Courtesy of WEWS-Channel 5, here’s the complete response of AT&T’s Senior Public Relations Manager, Holly Hollingsworth, to “AT&T’s Digital Redlining of Cleveland”:
Access to the internet is essential, which is why we’ve continuously invested in expanding service and enhancing speeds.
The report does not accurately reflect the investment we’ve made in bringing faster internet to urban and rural areas across the U.S. While we are investing in broadband, we’re also investing in technologies that will mitigate some of the infrastructure limitations.
Some additional information that may provide helpful background: AT&T invested $135 billion in its wireless and wired networks between 2012 and 2016 when you combine capital and acquisitions of wireless spectrum and operations — during this period, AT&T invested more in the U.S. than any other public company.
We are also conducting technology trials over fixed wireless point-to-point mmWave and G.fast technologies to deliver greater speeds and efficiencies within our copper and fiber networks. (In 5g Evolution release from Jan. 4, 2016)
In 2016, we began trialing Fixed Wireless Internet (FWI) service in several states. We plan to begin offering FWI in mid-2017 in areas where we accepted FCC Connect America Fund Phase II (CAF II) support. We expect to reach more than 400,000 locations by the end of 2017 across the 18 states where we accepted CAF II funds, most of which will get internet access for the first time. By the end of 2020, we plan to reach 1.1 million locations in those 18 states. (In 5g Evolution release from Jan. 4, 2016)
We’ve invested nearly $1.5 billion in our Ohio wireless and wired networks during 2013-2015, with more than $325 million of that in Cleveland.
This response by AT&T doesn’t actually question either the data presented by CYC and NDIA, or the general conclusion of our report: That AT&T systematically bypassed most lower-income Cleveland neighborhoods in its deployment of mainstream Fiber To The Node technology for home Internet and video service between 2008 and 2014, leaving residents of those neighborhoods stuck with older, slower ADSL2 service whose maximum download capability is often as slow as 6 mbps, 3 mbps or even 768 kbps.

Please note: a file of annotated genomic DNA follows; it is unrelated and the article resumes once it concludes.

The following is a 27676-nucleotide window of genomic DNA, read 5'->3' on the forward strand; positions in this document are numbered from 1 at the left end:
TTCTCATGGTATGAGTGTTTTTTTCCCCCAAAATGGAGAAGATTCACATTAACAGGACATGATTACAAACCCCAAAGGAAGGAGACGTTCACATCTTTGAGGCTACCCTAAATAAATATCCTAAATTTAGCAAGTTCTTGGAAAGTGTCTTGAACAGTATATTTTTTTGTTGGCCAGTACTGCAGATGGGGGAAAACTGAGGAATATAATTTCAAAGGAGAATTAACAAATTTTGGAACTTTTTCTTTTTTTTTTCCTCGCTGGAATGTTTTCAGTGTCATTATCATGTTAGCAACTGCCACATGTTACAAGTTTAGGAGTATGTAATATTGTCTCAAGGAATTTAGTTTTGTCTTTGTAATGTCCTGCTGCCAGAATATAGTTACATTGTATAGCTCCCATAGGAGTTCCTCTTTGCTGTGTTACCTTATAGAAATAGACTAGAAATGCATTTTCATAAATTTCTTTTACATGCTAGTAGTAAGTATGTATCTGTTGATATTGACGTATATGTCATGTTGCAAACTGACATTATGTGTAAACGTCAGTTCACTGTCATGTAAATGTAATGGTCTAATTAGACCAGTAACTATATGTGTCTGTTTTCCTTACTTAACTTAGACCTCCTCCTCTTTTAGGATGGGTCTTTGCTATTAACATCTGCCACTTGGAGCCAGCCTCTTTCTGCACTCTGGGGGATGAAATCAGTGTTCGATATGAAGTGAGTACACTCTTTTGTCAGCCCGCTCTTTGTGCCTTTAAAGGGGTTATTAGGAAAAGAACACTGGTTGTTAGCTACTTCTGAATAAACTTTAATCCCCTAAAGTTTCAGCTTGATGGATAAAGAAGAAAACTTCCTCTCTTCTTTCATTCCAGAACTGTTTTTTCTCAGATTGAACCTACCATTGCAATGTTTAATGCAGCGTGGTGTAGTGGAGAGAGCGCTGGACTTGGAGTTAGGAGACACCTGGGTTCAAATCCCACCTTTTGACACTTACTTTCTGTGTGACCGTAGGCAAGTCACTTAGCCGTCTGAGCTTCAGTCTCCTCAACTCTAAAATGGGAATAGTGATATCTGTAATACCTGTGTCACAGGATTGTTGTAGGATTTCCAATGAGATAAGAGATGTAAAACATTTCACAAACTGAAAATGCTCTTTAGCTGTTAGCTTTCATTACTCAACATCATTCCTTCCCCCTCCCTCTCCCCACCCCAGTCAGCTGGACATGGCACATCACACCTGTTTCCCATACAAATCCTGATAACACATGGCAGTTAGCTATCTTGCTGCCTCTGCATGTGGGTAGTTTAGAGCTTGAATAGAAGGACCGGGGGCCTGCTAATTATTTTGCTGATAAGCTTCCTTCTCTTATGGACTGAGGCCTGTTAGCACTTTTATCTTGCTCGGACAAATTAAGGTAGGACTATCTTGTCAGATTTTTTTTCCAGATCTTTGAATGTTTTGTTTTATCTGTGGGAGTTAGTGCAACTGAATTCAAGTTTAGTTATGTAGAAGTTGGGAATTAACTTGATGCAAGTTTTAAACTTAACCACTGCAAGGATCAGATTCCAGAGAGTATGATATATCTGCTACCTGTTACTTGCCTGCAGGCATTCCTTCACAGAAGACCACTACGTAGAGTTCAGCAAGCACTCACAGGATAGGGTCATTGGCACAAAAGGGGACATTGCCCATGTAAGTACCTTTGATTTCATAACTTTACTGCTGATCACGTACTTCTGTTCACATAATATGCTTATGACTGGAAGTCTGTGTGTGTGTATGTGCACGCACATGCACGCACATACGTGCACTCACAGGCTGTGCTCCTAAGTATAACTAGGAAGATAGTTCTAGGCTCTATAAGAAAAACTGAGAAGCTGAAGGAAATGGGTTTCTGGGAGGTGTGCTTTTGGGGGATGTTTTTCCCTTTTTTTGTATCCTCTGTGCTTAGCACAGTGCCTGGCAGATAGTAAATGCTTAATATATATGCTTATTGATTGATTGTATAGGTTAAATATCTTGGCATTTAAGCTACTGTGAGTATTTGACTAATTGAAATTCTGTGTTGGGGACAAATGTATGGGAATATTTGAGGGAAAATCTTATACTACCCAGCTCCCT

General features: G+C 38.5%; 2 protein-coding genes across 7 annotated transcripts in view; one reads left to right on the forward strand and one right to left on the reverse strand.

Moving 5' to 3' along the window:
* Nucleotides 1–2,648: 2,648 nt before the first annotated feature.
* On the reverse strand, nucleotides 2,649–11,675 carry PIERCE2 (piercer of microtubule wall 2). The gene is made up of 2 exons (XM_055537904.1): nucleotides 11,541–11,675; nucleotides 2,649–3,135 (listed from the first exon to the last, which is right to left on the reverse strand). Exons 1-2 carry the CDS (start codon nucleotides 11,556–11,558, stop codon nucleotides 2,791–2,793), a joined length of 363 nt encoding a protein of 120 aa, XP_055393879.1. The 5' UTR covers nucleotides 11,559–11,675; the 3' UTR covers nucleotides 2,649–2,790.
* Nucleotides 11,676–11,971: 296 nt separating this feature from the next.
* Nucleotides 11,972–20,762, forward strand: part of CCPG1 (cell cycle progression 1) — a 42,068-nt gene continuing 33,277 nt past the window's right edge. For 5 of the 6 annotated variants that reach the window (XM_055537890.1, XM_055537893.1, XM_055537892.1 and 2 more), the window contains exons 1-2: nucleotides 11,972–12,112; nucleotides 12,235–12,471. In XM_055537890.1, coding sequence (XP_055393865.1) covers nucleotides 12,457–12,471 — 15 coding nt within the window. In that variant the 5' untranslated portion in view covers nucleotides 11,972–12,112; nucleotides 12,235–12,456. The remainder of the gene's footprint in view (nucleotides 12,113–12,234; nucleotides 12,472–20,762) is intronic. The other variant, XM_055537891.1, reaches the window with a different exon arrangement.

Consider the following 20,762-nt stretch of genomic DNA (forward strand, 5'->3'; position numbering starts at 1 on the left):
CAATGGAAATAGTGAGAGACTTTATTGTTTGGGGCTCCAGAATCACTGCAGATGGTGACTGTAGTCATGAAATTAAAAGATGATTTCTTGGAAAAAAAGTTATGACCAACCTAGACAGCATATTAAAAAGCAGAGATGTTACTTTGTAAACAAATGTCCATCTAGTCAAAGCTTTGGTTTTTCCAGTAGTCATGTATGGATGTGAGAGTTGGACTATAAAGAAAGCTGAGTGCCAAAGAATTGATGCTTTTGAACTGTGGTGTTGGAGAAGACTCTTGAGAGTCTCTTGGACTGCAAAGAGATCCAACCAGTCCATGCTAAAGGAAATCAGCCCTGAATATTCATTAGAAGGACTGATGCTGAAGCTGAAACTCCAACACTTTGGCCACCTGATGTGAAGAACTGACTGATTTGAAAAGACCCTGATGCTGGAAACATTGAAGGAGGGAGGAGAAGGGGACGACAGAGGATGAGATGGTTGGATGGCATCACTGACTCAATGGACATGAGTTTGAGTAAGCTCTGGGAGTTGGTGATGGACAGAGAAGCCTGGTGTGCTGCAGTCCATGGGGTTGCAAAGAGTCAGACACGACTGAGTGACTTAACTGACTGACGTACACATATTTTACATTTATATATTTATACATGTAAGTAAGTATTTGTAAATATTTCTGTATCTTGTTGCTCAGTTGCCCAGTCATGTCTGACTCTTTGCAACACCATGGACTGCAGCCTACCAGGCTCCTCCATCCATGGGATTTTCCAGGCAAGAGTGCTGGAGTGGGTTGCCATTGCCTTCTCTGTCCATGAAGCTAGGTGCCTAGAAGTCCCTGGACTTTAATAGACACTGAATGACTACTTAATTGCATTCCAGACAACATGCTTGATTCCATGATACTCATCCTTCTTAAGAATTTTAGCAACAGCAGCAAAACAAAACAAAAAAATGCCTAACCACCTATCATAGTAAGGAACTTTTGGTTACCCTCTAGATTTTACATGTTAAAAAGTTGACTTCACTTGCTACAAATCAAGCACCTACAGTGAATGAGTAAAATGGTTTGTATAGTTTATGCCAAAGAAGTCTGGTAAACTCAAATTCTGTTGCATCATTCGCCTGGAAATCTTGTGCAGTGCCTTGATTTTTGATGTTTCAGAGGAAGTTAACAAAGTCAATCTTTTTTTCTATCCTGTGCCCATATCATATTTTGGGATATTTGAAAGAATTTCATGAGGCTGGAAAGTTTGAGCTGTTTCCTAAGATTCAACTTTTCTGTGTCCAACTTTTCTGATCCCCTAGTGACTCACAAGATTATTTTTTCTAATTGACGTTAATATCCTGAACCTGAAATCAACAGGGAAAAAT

In fact, Ms. Hollingsworth kind-of-sort-of confirms our point with her backhanded acknowledgment of “Infrastructure limitations” that will supposedly be “mitigated” by new technology investment, some day.
Of course, our analysis doesn’t question the size of AT&T’s overall investments, in Ohio or nationwide. But why did the executives managing deployment of fiber lines from AT&T’s central offices to thousands of neighborhood nodes — certainly a big investment — decide to exclude the four central offices serving the entire northeast side and much of the near West Side of Cleveland? Ms. Hollingsworth hasn’t addressed this central issue.
We don’t know whether AT&T really invested $325 million “in Cleveland” between 2013 and 2015 (as opposed to, say, in the Cleveland region, or in “greater Cleveland”). But we do know that it wasn’t invested in bringing Fiber To The Node home broadband technology to neighborhoods like Hough, Glenville, South Collinwood, Stockyards or Detroit-Shoreway.
The rest of AT&T’s “response” — trials of 5G technology, investments in rural areas subsidized by the Federal Connect America Fund — is simply an attempt to change the subject.
The subject is: Why did AT&T, which promised to deploy a new generation of residential broadband technology to communities throughout its Ohio service area in exchange for the General Assembly’s elimination of municipal cable oversight in 2007, decide not to include most of the city of Cleveland — specifically, the city’s less affluent neighborhoods — in that deployment?
CYC and NDIA have said that the evidence points to economic redlining. AT&T response does not rebut either the evidence, or our interpretation of it.